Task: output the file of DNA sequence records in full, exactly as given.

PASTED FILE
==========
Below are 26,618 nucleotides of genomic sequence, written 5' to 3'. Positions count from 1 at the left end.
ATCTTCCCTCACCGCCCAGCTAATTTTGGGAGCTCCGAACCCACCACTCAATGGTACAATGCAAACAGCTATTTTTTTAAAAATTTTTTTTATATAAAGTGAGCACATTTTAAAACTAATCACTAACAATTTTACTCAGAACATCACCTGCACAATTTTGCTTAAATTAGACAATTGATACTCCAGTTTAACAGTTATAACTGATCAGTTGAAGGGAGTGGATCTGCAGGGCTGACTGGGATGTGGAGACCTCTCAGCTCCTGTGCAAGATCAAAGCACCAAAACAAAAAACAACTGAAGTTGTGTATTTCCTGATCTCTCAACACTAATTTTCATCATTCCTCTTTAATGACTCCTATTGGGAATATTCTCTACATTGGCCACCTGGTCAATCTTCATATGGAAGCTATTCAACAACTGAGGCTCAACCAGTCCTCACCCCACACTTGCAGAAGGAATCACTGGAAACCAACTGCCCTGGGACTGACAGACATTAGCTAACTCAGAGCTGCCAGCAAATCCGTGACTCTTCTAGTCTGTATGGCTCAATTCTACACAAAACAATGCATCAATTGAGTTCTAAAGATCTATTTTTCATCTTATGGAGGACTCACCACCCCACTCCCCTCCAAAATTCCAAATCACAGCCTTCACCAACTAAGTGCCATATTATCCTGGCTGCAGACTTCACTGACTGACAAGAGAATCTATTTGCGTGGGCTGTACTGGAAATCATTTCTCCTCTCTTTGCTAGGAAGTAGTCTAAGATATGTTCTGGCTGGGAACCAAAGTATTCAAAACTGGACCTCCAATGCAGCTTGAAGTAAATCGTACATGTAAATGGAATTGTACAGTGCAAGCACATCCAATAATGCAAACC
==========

Below are 26,618 nucleotides of genomic sequence, written 5' to 3'. Positions count from 1 at the left end.
ATCTTCCCTCACCGCCCAGCTAATTTTGGGAGCTCCGAACCCACCACTCAATGGTACAATGCAAACAGCTATTTTTTTAAAAATTTTTTTTATATAAAGTGAGCACATTTTAAAACTAATCACTAACAATTTTACTCAGAACATCACCTGCACAATTTTGCTTAAATTAGACAATTGATACTCCAGTTTAACAGTTATAACTGATCAGTTGAAGGGAGTGGATCTGCAGGGCTGACTGGGATGTGGAGACCTCTCAGCTCCTGTGCAAGATCAAAGCACCAAAACAAAAAACAACTGAAGTTGTGTATTTCCTGATCTCTCAACACTAATTTTCATCATTCCTCTTTAATGACTCCTATTGGGAATATTCTCTACATTGGCCACCTGGTCAATCTTCATATGGAAGCTATTCAACAACTGAGGCTCAACCAGTCCTCACCCCACACTTGCAGAAGGAATCACTGGAAACCAACTGCCCTGGGACTGACAGACATTAGCTAACTCAGAGCTGCCAGCAAATCCGTGACTCTTCTAGTCTGTATGGCTCAATTCTACACAAAACAATGCATCAATTGAGTTCTAAAGATCTATTTTTCATCTTATGGAGGACTCACCACCCCACTCCCCTCCAAAATTCCAAATCACAGCCTTCACCAACTAAGTGCCATATTATCCTGGCTGCAGACTTCACTGACTGACAAGAGAATCTATTTGCGTGGGCTGTACTGGAAATCATTTCTCCTCTCTTTGCTAGGAAGTAGTCTAAGATATGTTCTGGCTGGGAACCAAAGTATTCAAAACTGGACCTCCAATGCAGCTTGAAGTAAATCGTACATGTAAATGGAATTGTACAGTGCAAGCACATCCAATAATGCAAACC